|Home||Internet of Things||Aerospace||Apparel||Energy||Defense||Health Care||Logistics||Manufacturing||Retail|
Lisbon Airport Ups Throughput With RFID Baggage System
The system is not backed up by bar-coding technology, making the airport among the first in the world to rely solely on RFID for tracking transfer bags.
Oct 14, 2009—Portugal's Lisbon Airport reports that its new RFID-based baggage-handling system (BHS) reduces the average time to process a transfer bag by at least 66 percent. The system is not backed up by bar-coding technology, making the airport among the world's first to rely entirely on radio frequency identification for tracking transfer bags, according to Sérgio Miranda, the airport's operational manager of baggage terminals.
The RFID application and the BHS with which it is integrated were provided by Lyngsoe Systems of Denmark. Lyngsoe's RFID on Baggage solutions are also implemented at airports in Hong Kong and Milan, Italy (see Airport Says Payback Is in the Bag and Milan's Malpensa Airport Prepares for RFID Baggage Handling).
Lisbon Airport built a new baggage transfer terminal in 2004, Miranda says, but passenger traffic rose significantly by 2007, and some airlines were beginning to complain about delays in the handling of luggage. ("We had manual sorting, one line and one X-ray machine," Miranda explains.) Therefore, the airport performed an extensive process-design review, together with an analysis of the needs of its largest airline customer, TAP Portugal, which operates a hub at the airport.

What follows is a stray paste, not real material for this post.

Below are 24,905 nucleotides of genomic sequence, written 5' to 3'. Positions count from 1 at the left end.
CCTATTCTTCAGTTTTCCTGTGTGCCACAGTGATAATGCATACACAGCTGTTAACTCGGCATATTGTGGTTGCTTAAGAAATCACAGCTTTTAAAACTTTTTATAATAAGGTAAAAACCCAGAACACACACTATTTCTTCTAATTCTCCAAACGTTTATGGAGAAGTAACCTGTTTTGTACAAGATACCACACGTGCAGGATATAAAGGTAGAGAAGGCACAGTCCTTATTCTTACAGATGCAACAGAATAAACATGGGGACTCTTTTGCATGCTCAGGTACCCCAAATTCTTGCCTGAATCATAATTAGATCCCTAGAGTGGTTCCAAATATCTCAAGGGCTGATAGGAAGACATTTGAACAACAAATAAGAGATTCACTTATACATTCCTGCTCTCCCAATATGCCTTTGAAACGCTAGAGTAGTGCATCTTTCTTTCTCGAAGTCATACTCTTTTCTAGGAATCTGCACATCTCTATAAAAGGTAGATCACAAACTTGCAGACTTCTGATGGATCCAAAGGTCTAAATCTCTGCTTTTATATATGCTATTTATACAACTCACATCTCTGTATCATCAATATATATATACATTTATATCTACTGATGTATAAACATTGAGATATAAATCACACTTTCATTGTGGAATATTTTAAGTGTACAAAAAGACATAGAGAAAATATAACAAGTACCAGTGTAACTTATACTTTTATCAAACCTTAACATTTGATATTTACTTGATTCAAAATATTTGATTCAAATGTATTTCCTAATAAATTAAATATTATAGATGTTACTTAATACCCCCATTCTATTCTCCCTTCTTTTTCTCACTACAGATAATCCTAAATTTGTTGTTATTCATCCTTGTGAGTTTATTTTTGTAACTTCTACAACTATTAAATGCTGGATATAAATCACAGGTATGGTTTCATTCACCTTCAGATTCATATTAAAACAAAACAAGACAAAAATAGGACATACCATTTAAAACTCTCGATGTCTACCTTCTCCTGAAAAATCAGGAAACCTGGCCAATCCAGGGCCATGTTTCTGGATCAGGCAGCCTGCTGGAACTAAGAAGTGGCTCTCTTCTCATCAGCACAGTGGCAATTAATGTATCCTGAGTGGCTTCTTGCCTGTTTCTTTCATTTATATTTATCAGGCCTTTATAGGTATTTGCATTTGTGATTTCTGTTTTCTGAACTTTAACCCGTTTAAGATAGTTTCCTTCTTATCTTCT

As a result of the analyses, Lisbon Airport—supported by Lyngsoe Systems—decided to monitor the quality of baggage transfers via RFID, using Lyngsoe's Automatic Baggage Quality Measurement System. Later, at the end of 2008, the airport installed the new RFID-based BHS, which was designed to help the facility deal with increased baggage-handling demand and security requirements, as well as help improve the accuracy of baggage handling.
According to Miranda, many of the bags that Lisbon Airport handles as transfer luggage originate in Africa or South America. Printed tags from these countries, he says, can be of poor quality and difficult to scan with bar-code readers.
The new RFID system involves tagging luggage as it is taken off airplanes and moved to the transfer terminal. If a bag arrives that already carries an RFID tag, Miranda says, the bag is forwarded into the handling system directly. "It happens very often that bags already carry an RFID tag from another airport," he states. "If it's IATA-compliant, we can use it and write on it."
Login and post your comment!
Not a member?
Signup for an account now to access all of the features of RFIDJournal.com!
SEND IT YOUR WAY
RFID JOURNAL EVENTS
ASK THE EXPERTS
Simply enter a question for our experts.